In what Thermo Fisher Scientific officials are calling an “historic, path-breaking event,” the FDA has granted premarket approval to the company’s Oncomine Dx Target Test, which screens tumor samples for biomarkers associated with three FDA-approved drugs for non-small cell lung cancer (NSCLC).
The panel-based test evaluates 23 different biomarkers simultaneously and can be used to identify patients who may be eligible for treatment with three distinct therapies: the combined therapy of Tafinlar and Mekinist, Xalkori, or Iressa.
“By now making the clear claim that the same panel can be used to look at multiple drugs with one test, it moves away from the sequential testing of cancer to simultaneous testing,” said Joydeep Goswami president of clinical NGS and oncology at Thermo Fisher. “That is really important. Take lung cancer, which (this first panel tests for). More than 85% of patients are diagnosed at Stage 3, the patients are very sick and you want to get them to the right treatment the first time.”
By having the ability to test for multiple drugs simultaneously, the Oncomine Dx Target Test helps take the guesswork out of sequential testing, whereby clinicians act on a hunch to test for one particular drug that may benefit the patient. If the result from a single-drug companion diagnostic comes back negative after several weeks, it can significantly delay getting the patient the right drug based on their cancer’s profile.
“It is time wasted; and during that time, the patient is getting ever sicker,” Goswami added.
Simultaneous with the premarket approval for the diagnostic, the FDA also approved the combination therapy for NSCLC of Taflinar and Mekinist for patients with BRAF V600E mutation as detected by the new test. The Oncomine Dx Target Test also detects the presence of BRAF, ROS1, and EGFR gene mutations or alterations in tumor tissue of patients with NSCLC.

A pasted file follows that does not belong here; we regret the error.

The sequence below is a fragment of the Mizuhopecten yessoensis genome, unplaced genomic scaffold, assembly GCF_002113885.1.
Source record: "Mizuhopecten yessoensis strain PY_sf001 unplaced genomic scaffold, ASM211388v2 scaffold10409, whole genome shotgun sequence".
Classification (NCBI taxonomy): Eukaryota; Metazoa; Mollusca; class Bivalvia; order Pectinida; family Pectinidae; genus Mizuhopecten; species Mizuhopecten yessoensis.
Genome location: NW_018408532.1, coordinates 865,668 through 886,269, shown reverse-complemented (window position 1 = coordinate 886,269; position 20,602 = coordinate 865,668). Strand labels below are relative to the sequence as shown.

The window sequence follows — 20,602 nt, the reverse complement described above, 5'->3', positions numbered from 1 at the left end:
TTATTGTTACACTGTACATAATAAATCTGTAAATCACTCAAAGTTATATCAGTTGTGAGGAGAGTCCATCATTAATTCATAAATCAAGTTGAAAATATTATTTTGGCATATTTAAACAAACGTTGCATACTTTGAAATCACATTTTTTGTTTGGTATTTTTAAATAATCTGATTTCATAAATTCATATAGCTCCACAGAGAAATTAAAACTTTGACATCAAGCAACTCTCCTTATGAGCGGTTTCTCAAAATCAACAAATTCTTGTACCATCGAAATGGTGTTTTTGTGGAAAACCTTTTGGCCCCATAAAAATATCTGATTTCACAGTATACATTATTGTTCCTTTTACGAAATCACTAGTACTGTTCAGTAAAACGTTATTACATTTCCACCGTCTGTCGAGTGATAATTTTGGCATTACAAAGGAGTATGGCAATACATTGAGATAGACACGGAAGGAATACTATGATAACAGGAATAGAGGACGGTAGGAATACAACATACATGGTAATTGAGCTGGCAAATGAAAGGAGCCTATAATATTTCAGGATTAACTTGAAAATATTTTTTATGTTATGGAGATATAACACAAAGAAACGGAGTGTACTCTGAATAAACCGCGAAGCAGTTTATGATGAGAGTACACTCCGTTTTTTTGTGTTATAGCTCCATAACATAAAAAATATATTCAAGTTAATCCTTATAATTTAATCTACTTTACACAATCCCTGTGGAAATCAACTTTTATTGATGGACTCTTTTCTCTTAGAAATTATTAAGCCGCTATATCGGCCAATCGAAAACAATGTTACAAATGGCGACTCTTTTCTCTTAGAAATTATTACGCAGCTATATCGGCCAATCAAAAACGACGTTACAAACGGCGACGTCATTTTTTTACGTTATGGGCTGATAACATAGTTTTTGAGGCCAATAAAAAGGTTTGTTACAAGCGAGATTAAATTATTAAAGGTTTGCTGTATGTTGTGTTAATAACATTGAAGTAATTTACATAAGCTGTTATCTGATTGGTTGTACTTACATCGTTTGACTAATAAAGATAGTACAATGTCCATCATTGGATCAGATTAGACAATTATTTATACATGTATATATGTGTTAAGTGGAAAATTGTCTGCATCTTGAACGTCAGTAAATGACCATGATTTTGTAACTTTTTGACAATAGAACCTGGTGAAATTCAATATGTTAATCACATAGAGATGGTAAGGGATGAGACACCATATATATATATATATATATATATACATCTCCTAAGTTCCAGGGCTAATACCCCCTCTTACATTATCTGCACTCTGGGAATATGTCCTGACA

All tests will be run on Thermo Fisher's Ion PGM Dx System, which received FDA 510(k) clearance in parallel for use on formalin-fixed, paraffin-embedded (FFPE) tissue samples. LabCorp's Diagnostics and Covance businesses, NeoGenomics Laboratories and Cancer Genetics, are the first laboratories to will offer the Oncomine Dx Target Test.
The premarket approval comes a little more than a year and a half after Thermo Fisher struck a deal with both Novartis and Pfizer to develop the diagnostic. At the time, both companies had robust NSCLC pipelines that included four drugs in various stages of development. Pfizer’s drug Xalcori had already received regulatory approval at that time.
“The potential to generate a paradigm shift through this agreement—from one test for one drug, to one test for multiple NSCLC therapies—represents a significant step forward in realizing the promise of precision medicine,” noted Thermo Fisher’s Mark Stevenson, president of life sciences solutions upon entering the collaboration.
According to Goswami, the test and the Ion PGM Dx System on which it is run are especially well suited for NSCLC because they require a small quantity of DNA to deliver and answer. “All of these diagnoses today are based on a tissue biopsy. For a lung cancer patient, it is often quite hard to get a tissue biopsy, and the small amounts you get are precious,” he said.
More broadly, Goswami noted the new test marks a significant breakthrough for NGS technology and its application as an approved tool for diagnostics. “It is a big deal in terms of validating NGS as a IVD product, which means this can now be adopted in any CLIA- and CAP-certified lab across the country, and other geographies where we are filing this,” he concluded. “It democratizes the availability of NGS.”
Tafinlar and Mekinist are registered trademarks of Novartis; Xalkori is a registered trademark of Pfizer; and Iressa is a registered trademark of AstraZeneca.